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Order and chaos – given the choice, humans would usually choose order.  Sure, we love to explore, but as we do so we also love to categorize, to organize, to create boxes and silos of knowledge.  M.C. Escher summarized these tendencies by noting, “We adore chaos because we love to produce order.”

The Limits of Risk Analysis

Nowhere is this more true than in finance.  Over the last 20 years our tools and models have reached ever-higher levels of sophistication and complication, and our understanding of risk has become deeper and more detailed.  When I began my career as a portfolio manager in the early 1990s, conversations with investors were usually creative “what if” discussions of companies and products, and the notion of risk for a fundamental investor was often limited to an examination of top holdings or industry exposures.

By the mid-2000s, many of those discussions had evolved into complicated debates over tracking error and active bets, incomprehensible to anyone outside of our own professional circles.  Our tools had improved, and these statistics were helpful, but along the way we may have lost some common sense and connection to the real world in which our investments live.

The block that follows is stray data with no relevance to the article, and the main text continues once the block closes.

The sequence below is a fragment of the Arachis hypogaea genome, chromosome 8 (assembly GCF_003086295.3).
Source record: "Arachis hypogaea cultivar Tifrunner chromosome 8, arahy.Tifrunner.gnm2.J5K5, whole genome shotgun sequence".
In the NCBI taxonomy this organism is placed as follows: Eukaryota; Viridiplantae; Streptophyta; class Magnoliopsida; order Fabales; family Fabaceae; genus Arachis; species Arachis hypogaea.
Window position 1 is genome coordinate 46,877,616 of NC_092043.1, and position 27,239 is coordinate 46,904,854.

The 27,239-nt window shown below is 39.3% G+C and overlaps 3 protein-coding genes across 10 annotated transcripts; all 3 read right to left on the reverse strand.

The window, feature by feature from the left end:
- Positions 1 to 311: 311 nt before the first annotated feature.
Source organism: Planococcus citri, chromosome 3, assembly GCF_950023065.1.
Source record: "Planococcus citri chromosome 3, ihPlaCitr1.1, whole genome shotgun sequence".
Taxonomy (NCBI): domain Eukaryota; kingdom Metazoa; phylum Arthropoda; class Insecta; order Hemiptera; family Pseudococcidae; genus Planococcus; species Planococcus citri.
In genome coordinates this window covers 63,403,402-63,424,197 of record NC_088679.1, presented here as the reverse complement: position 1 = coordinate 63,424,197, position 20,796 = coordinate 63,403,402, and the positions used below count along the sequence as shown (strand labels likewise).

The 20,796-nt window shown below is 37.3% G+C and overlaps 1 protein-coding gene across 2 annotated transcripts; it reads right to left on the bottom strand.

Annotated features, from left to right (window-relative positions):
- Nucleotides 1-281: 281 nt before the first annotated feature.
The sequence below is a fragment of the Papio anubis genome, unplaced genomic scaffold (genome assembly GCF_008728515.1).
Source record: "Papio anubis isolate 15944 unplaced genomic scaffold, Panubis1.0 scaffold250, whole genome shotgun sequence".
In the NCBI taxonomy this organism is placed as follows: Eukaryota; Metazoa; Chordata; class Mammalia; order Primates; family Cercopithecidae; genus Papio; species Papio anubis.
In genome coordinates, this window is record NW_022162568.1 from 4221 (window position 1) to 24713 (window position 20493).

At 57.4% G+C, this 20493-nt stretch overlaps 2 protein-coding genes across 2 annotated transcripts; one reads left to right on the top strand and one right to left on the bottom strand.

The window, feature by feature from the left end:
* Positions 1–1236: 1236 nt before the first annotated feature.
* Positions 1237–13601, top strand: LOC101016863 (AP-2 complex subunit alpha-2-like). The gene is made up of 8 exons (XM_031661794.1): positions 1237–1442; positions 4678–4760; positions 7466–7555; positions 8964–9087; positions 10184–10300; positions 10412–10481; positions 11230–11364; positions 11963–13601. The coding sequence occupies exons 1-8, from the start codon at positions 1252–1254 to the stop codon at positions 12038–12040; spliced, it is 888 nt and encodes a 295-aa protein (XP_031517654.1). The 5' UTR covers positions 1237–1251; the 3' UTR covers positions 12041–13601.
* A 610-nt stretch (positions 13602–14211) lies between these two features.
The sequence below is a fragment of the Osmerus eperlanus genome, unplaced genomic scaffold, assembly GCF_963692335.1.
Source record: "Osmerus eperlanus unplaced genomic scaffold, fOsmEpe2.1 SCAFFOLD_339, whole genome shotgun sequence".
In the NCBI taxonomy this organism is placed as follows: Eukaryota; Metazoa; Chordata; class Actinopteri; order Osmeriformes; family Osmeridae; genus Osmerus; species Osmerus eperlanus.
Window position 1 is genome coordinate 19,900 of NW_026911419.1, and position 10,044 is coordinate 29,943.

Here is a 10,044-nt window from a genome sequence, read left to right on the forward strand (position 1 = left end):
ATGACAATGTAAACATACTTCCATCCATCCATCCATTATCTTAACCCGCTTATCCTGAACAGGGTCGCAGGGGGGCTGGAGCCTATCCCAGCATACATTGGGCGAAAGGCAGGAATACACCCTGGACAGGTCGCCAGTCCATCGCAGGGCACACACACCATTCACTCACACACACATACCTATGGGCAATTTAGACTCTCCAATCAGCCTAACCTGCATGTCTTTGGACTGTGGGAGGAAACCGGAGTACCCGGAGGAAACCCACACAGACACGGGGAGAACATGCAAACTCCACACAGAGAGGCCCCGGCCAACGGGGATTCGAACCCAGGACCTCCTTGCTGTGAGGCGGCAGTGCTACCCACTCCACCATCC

The advantage to increased order over chaos in investing is clear:  we now have better measures of correlated risks, counterparty risks, and all sorts of nuanced relationships that are not obvious from a simple glance at top holdings.  However, with all of our detailed reporting and tools, it’s easy to forget one central and uncomfortable truth:  these measures are incomplete.

Risk vs. Uncertainty